Why is remembering so important? Why are we here again, 12 years later, in remembrance of those nearly 3,000 people who were killed on that tragic day? Some might ask: Isn’t it time we put this tragedy behind us? Sometimes people will say to us when we are grieving, “You must not keep thinking about the past. The past is gone. You have got to focus on the future.” As well-meaning as this advice might be, the advice is misguided. For reminiscing — recalling events, conversations, occurrences from the past — is one of the important ways that we mourn. Memory is basic to the life of human beings. We cannot stop remembering the people and their connection to us which were a fundamental part of our lives. History is an exercise in remembering – not forgetting – and the events of 9/11 are now part of our collective memory.
But remembering is also important as we think of the future we seek to build, a future without terror and a future of peace and reconciliation, a future where all our children and grandchildren can live side by side in peace, security and cooperation. This year, Rosh Hashana coincides with a critical and hopeful juncture in the search for peace in this land. We commend Prime Minister Netanyahu and President Abbas for their courageous leadership in agreeing to come together once again to negotiate, and to try to finally achieve the goal of two states for two peoples living side by side.
The United States is committed to assisting the parties and to facilitating the negotiations aimed at reaching an agreement that ends the conflict and provides peace and security for all.
As today we stand together and share in the tragedy of September 11, 2001, Israel and the United States share a deep friendship, a rock-solid security alliance, strong economic bonds, and a shared spirit of innovation. All of these are based on a foundation of shared values to increase liberty, equality, and justice for all of our citizens; to ensure security and pursue peace for our peoples; and to do what we can to help the citizens of all countries live freer, more prosperous, and more democratic lives. No country can take democracy for granted and the challenges to both of our country’s democracies never cease. We each have the responsibility to do everything possible to protect and sustain our democracies from threats to their survival, and threats from terrorism.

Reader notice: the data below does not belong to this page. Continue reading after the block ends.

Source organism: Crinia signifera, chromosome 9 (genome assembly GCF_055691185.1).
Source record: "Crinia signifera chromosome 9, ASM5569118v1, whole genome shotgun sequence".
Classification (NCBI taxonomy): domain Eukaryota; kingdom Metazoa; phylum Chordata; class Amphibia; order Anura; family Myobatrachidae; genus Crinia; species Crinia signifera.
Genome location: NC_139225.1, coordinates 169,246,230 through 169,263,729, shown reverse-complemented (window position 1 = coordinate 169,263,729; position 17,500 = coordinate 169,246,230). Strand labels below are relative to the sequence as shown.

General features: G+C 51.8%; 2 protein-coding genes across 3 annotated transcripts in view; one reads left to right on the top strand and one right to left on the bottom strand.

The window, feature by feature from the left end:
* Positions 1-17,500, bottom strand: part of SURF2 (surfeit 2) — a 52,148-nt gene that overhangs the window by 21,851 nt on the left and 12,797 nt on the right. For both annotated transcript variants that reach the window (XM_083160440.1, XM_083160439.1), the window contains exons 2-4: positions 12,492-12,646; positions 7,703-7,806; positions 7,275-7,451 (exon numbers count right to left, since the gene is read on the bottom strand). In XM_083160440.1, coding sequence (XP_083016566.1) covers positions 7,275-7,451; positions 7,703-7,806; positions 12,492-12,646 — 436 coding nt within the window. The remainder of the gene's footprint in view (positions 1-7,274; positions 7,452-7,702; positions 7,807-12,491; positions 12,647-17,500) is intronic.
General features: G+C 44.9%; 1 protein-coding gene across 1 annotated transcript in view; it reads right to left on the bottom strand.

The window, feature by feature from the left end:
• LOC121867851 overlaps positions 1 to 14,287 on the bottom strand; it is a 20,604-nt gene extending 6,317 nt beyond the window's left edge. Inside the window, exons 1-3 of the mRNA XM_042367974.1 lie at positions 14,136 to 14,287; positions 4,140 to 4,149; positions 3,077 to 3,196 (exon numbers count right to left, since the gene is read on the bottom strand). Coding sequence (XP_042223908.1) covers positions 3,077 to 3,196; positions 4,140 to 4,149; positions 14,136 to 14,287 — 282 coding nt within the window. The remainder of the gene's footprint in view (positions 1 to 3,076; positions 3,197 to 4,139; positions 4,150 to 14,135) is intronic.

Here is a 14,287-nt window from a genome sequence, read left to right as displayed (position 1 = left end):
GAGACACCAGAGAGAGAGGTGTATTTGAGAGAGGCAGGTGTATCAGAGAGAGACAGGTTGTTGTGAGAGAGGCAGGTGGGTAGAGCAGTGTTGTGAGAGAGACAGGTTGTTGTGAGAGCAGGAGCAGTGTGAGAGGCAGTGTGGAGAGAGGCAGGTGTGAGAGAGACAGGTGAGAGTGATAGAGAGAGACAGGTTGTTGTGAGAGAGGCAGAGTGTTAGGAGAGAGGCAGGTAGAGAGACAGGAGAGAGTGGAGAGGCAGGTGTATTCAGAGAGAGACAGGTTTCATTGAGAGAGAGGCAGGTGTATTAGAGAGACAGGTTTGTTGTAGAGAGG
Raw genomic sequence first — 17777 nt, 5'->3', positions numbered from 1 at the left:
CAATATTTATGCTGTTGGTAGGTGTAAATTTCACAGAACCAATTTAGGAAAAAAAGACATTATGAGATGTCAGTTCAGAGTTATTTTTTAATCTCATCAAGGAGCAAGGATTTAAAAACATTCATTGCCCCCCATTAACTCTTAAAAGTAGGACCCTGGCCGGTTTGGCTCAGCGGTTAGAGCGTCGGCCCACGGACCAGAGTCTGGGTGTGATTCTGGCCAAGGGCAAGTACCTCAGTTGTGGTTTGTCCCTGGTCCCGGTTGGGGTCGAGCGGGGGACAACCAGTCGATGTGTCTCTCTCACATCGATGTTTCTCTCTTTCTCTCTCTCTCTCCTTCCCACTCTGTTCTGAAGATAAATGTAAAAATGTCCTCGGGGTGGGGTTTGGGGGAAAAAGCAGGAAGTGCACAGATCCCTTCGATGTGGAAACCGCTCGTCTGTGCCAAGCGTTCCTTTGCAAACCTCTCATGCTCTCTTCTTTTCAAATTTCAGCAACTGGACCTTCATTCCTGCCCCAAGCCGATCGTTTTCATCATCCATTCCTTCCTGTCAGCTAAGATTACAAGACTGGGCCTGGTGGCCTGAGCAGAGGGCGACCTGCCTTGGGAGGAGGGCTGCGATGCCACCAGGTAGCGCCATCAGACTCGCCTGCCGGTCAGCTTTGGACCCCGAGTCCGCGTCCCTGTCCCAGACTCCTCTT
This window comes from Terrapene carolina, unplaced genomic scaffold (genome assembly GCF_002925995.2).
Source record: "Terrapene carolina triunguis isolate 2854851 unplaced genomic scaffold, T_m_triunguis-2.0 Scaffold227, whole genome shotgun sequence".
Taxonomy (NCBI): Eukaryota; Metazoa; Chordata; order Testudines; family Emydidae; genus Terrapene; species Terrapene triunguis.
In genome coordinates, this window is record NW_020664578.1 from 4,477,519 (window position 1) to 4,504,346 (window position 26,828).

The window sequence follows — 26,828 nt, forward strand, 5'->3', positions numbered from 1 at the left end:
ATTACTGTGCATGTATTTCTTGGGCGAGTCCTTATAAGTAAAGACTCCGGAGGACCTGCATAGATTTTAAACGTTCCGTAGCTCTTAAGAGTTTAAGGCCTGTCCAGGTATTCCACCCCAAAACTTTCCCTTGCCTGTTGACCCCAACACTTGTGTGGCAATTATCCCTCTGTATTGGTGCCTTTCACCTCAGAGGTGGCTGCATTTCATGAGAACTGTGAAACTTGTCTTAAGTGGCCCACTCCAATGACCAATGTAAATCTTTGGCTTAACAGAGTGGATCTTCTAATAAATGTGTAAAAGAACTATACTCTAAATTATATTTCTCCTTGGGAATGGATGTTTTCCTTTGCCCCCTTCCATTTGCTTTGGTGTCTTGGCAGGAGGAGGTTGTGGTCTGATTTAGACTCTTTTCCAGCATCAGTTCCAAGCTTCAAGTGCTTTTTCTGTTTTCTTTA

The choice of Israel as the first overseas visit of President Obama’s second term is emblematic of the strong and unbreakable bilateral relationship between the United States and Israel. It was an opportunity to reaffirm our deep and enduring ties as well as convey the recognition that we have a common set of interests to advance and to protect and a common set of challenges to tackle together.
Those mutual challenges include Iran and Syria, as well as successfully concluding negotiations between Israel and the Palestinian Authority.
Today, focus is on Syria and our determination to deter the Assad regime – which has used chemical weapons to murder more than 1400 people, including 400 children – from using such horrific weapons again, and degrading its ability to do so.
President Obama has made clear that we are prepared to use force to uphold this norm, even as we will also explore diplomatic efforts to achieve this goal. But our resolve should not be in doubt.
Meanwhile, we’ll continue to support the Syrian people through our pressure on the Assad regime, our commitment to strengthen the legitimate opposition, our provision of humanitarian assistance, and our pursuit of a political resolution that achieves a government that respects the dignity of the Syrian people.
Today, we honor the memories of those we lost 12 years ago. Although their families can never be made whole, with the passage of each year, we strive to draw strength from their memories, and, inspired by their deeds and humanity, work to build a better, safer, more peaceful world. I would like to wish everyone here a Shana Tova tikatev “v’taihatem”, May you be inscribed and sealed for a good year, and let us all hope for peace in this region.